14. In addressing our allocations for this band, commenters should take into consideration the NTIA Interim Report on the current use of and potential for co-frequency sharing or reallocation of the band. The NTIA Interim Report states that Federal Government use of the band encompasses several different types of use, and that electromagnetic compatibility analyses indicate potentially serious sharing problems between 3G systems and Federal Government systems, particularly uplink satellite control, military radiorelay, and air combat training systems. The NTIA Interim Report presents two possible segmentation options: (1) pairing two 45 megahertz segments within the 1710-1850 MHz band for 3G systems, e.g., 1710-1755 MHz (handsets) and 1805-1850 MHz (base stations), and (2) pairing approximately 80 megahertz of spectrum in the 1710-1790 MHz band, which would be made available for 3G systems (handsets) in phases, with spectrum above 2110 MHz (base stations). The band is undergoing further study, with a Final Report that will consider relocation options scheduled to be released in March, 2001.
15. As discussed in the NPRM, NDAA-99 provides for mandatory reimbursement of Federal Government spectrum users when future actions lead to the relocation of a Federal station. NDAA-99 therefore pertains to the 1755-1850 MHz band. Additionally, the National Defense Authorization Act of 2000 (NDAA-2000) sets certain conditions before the Department of Defense surrenders use of a band of frequencies in which it is a primary user. The proposals we have made in ET Docket No. 00-221 concerning relocation procedures, discussed above, apply equally to the 1755-1850 MHz band. We thus seek comment on applying to the 1755-1850 MHz band the same relocation procedures that are ultimately adopted in ET Docket No. 00-221.
16. If spectrum in the 1755-1850 MHz band is made available for advanced wireless systems, account would have to be taken of some Federal uses that will continue into the foreseeable future. Accordingly, we request comment on the effect of continuing permanent and temporary use of that band by Federal incumbents on potential advanced mobile and fixed use of the band. If incumbent users had to be relocated, we request comment on how those users could be accommodated in other frequency bands. In particular, we request that commenters identify which frequency bands could accommodate incumbent Federal Government services.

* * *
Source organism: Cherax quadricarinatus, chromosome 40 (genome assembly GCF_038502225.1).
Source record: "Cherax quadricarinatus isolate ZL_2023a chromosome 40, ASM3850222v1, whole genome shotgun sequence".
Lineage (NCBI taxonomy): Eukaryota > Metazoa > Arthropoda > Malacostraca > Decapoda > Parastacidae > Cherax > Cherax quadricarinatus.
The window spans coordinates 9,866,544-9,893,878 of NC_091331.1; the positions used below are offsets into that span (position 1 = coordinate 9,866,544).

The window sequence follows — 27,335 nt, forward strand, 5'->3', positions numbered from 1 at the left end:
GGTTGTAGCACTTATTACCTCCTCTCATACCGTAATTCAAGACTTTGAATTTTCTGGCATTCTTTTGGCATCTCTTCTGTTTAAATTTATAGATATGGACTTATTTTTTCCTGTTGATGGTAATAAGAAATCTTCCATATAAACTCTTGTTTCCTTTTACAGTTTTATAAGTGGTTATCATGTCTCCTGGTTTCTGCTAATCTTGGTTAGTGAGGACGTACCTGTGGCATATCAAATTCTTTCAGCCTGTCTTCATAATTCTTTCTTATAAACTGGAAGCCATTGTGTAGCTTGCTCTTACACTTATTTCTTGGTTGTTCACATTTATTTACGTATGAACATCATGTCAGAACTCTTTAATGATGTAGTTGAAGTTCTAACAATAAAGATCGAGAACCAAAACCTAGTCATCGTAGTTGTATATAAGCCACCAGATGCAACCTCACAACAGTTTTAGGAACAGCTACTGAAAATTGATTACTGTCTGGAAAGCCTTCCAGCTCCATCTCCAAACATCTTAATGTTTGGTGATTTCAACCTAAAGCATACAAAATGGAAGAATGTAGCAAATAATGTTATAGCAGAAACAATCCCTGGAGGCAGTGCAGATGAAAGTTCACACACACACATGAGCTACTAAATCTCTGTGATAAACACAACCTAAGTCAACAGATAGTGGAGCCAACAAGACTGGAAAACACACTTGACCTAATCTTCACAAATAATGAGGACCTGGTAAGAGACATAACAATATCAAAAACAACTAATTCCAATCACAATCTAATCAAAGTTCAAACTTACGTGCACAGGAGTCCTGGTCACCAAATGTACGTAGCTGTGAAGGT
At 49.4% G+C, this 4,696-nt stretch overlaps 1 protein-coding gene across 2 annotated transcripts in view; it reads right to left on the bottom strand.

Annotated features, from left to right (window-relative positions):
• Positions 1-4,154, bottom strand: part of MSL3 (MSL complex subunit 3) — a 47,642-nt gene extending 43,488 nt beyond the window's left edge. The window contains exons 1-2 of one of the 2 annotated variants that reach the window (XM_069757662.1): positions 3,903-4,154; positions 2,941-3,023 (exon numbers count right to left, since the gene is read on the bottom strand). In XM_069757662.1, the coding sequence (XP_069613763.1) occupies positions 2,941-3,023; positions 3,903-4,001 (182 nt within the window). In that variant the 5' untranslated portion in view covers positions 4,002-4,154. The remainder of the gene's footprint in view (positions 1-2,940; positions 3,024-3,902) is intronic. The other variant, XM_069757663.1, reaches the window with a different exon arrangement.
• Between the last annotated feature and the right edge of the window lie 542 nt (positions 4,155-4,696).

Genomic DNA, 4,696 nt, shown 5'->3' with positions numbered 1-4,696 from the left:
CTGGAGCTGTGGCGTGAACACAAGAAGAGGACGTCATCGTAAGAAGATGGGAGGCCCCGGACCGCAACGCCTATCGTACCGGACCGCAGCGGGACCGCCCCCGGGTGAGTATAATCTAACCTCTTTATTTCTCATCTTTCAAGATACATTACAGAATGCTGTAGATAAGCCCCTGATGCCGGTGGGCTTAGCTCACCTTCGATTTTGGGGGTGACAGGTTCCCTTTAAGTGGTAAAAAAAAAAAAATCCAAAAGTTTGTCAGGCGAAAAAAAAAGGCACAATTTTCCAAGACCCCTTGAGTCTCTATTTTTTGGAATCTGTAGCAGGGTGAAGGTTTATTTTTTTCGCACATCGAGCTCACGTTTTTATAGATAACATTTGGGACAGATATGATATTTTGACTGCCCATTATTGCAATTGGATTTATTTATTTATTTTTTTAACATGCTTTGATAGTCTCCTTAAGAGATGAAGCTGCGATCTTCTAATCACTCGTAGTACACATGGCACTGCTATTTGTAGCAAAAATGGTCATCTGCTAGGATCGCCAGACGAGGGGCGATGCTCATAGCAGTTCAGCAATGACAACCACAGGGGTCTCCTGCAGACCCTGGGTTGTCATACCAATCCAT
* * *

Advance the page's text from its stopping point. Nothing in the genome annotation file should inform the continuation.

(3) 2110-2150 MHz and 2160-2165 MHz
17. These bands, which are allocated in Region 2 on a primary basis to the Fixed and Mobile Services, have been used in the United States for a variety of services. These bands were identified by the Commission in 1992 for reallocation to services using new and innovative technologies under its Emerging Technologies proceeding. In November 1998, the Commission proposed that portions of the 2110-2200 MHz band be reallocated as follows: the 2110-2150 MHz band would be allocated to the Fixed and Mobile Services for assignment by competitive bidding, the 2160-2162 MHz band would be allocated for shared use by the Multipoint Distribution Service (“MDS”) and Instructional Television Fixed Service (“ITFS”) and fixed microwave use, and the 2162-2165 MHz band would be allocated for fixed and mobile emerging technologies. In its 1999 Policy Statement, the Commission stated its intention to initiate a separate proceeding to propose using these bands for advanced mobile and fixed communication services. BBA-97 requires reallocation of the 2110-2150 MHz band and assignment by competitive bidding by September 30, 2002.
18. Currently, these bands are used primarily for non-Federal Government Fixed and Mobile services licensed under either the Fixed Microwave Service in Part 101 of the Commission's Rules or the Public Mobile Services under Part 22 of the Commission's. We note that many of the stations were licensed subsequent to the Emerging Technologies First Report and Order, 57 FR 49020, October 29, 1992, and have secondary status. Additionally, licenses of stations with primary status that made major modifications were converted to secondary status.
19. The 2110-2150 MHz and 2160-2165 MHz bands are currently allocated to the Fixed, Mobile, and Space Research (Deep Space) services. We are not proposing to change this allocation. Instead, we are proposing that incumbent users of these bands (excluding the Space Research service) be relocated, if necessary, and the band be designated for the provision of advanced mobile and fixed communications services. We seek comment on this proposal.